In a recent study posted to the medRxiv* preprint server, researchers assessed the impact of the coronavirus disease 2019 (COVID-19) pandemic on the seasonal patterns of RSV (respiratory syncytial virus) infections among young children residing in the US (United States).
Studies have reported that the severe acute respiratory syndrome coronavirus 2 (SARS-CoV-2) pandemic has distorted the transmission of pulmonary viral diseases such as those caused by RSV. Elevated rates of RSV infection-related hospitalizations have been documented in 2022, especially among lower-aged children. However, the timing, duration, and magnitude of the RSV infection upsurge among lower aged-children have not been well-characterized.
About the study
In the present study, researchers evaluated changes in the patterns of RSV-caused diseases in the pediatric US population in relation to the COVID-19 pandemic on November 24, 2022.
The team analyzed population-level data from a real-time and national database comprising de-identified and aggregated EHRs (electronic health records) of 560 lakh individuals from 34 healthcare organizations residing in 50 US states using the TriNetX analytics platform. The characteristics and patterns of RSV-caused diseases in children aged ≤5.0 years and those aged ≤1.0 years were assessed between 2010 and November 2022.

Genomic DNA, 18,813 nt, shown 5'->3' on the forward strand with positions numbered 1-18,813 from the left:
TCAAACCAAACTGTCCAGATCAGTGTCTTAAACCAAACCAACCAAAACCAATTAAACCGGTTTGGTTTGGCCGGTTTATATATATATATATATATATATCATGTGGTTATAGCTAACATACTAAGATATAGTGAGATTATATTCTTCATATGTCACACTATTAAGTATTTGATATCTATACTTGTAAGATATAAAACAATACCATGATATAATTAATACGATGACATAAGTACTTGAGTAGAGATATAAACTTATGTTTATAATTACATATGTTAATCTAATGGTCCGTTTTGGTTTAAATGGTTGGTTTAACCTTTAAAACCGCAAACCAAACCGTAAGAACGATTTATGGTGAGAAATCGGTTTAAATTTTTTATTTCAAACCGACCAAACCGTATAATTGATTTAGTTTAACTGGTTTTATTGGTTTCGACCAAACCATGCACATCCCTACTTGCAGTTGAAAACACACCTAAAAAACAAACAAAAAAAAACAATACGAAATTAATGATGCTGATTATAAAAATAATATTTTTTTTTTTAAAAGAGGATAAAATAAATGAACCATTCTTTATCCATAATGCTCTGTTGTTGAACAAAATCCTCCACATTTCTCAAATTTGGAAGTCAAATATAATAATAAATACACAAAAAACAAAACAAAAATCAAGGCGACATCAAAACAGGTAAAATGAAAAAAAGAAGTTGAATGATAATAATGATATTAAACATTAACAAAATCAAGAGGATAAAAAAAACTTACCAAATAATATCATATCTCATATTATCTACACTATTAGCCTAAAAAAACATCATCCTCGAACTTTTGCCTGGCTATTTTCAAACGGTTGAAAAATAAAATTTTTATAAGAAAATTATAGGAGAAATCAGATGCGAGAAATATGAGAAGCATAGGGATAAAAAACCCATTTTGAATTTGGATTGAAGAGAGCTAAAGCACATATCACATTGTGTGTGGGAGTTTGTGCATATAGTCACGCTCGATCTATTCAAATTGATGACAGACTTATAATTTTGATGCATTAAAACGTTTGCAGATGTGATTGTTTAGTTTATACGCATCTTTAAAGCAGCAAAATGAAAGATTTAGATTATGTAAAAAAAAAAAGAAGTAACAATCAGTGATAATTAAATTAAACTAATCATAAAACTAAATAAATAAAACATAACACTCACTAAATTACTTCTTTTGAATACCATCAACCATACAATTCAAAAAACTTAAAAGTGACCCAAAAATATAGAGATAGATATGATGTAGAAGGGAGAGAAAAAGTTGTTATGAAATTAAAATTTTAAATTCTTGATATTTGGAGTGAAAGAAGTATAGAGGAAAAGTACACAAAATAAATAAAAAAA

RSV-positive and RSV-negative children characteristics were compared, and probable COVID-19-associated risk factors were identified. The month-wise incidence rates of RSV-infected children (evaluated based on novel cases among every one million individual-days) aged ≤5.0 years and those aged ≤1.0 years with prior medical consultation with healthcare organizations but no history of RSV infections were calculated.
Further, the team compared the characteristics of infected and uninfected children between May and November 2022. In addition, the monthly incidence rates by ethnicity, sex, and race, were determined. The characteristics compared included demographics, prior SARS-CoV-2 exposure, RSV-associated comorbidities, socio-economic health determinants (housing, psychosocial environments), and the status of COVID-19 vaccinations.
Records for 12,507,431.0health consultations for children aged ≤1.0 years and 42,222,538.0 for those aged ≤5.0 years between 2010 and 23 November 2022 were analyzed. Between 2010 and 2019, a consistent trend was noted for the monthly RSV infection incidence rates among children aged ≤5.0 years was observed. Cases increased between September and November, peaked between December and January, reduced between February and April, and steadily reduced further from May to August.
In 2019, a significant increase in the peak RSV infection incidence was observed compared to the prior calendar years (561 versus 335 RSV infection cases among every one million individual-days during December 2019 and December 2018). In 2019, more cases were reported during the summer season compared to those in previous years in prior years. During COVID-19, the seasonal trends in RSV infections were altered. During 2020, no seasonal alterations were observed, with consistently low incidence rates between May 2020 and April 2021 (four cases to 44.0 cases among every 1,000,000 individual-days) without any increase during the autumn and winter seasons.